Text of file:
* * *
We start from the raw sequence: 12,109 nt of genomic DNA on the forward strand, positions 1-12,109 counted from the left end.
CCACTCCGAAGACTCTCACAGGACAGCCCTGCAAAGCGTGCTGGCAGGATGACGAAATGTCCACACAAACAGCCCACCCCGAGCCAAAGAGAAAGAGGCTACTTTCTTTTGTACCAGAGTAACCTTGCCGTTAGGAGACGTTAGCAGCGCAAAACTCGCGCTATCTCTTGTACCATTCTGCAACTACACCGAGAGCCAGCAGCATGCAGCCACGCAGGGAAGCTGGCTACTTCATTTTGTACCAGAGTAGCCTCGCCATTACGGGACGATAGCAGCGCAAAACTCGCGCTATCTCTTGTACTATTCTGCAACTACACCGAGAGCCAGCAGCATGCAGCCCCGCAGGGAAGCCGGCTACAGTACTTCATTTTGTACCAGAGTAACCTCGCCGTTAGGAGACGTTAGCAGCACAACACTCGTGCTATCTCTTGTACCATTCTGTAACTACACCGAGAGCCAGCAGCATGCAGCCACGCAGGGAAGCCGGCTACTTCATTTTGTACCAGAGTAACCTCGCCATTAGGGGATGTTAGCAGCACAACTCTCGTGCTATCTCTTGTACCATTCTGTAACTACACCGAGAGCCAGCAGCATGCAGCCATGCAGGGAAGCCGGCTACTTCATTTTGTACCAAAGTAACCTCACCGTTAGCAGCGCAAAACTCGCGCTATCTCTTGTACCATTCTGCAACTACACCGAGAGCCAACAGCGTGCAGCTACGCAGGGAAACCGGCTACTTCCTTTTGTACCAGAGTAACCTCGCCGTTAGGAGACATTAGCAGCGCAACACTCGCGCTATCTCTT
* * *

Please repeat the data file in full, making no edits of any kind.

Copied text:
We start from the raw sequence: 12,109 nt of genomic DNA on the forward strand, positions 1-12,109 counted from the left end.
CCACTCCGAAGACTCTCACAGGACAGCCCTGCAAAGCGTGCTGGCAGGATGACGAAATGTCCACACAAACAGCCCACCCCGAGCCAAAGAGAAAGAGGCTACTTTCTTTTGTACCAGAGTAACCTTGCCGTTAGGAGACGTTAGCAGCGCAAAACTCGCGCTATCTCTTGTACCATTCTGCAACTACACCGAGAGCCAGCAGCATGCAGCCACGCAGGGAAGCTGGCTACTTCATTTTGTACCAGAGTAGCCTCGCCATTACGGGACGATAGCAGCGCAAAACTCGCGCTATCTCTTGTACTATTCTGCAACTACACCGAGAGCCAGCAGCATGCAGCCCCGCAGGGAAGCCGGCTACAGTACTTCATTTTGTACCAGAGTAACCTCGCCGTTAGGAGACGTTAGCAGCACAACACTCGTGCTATCTCTTGTACCATTCTGTAACTACACCGAGAGCCAGCAGCATGCAGCCACGCAGGGAAGCCGGCTACTTCATTTTGTACCAGAGTAACCTCGCCATTAGGGGATGTTAGCAGCACAACTCTCGTGCTATCTCTTGTACCATTCTGTAACTACACCGAGAGCCAGCAGCATGCAGCCATGCAGGGAAGCCGGCTACTTCATTTTGTACCAAAGTAACCTCACCGTTAGCAGCGCAAAACTCGCGCTATCTCTTGTACCATTCTGCAACTACACCGAGAGCCAACAGCGTGCAGCTACGCAGGGAAACCGGCTACTTCCTTTTGTACCAGAGTAACCTCGCCGTTAGGAGACATTAGCAGCGCAACACTCGCGCTATCTCTT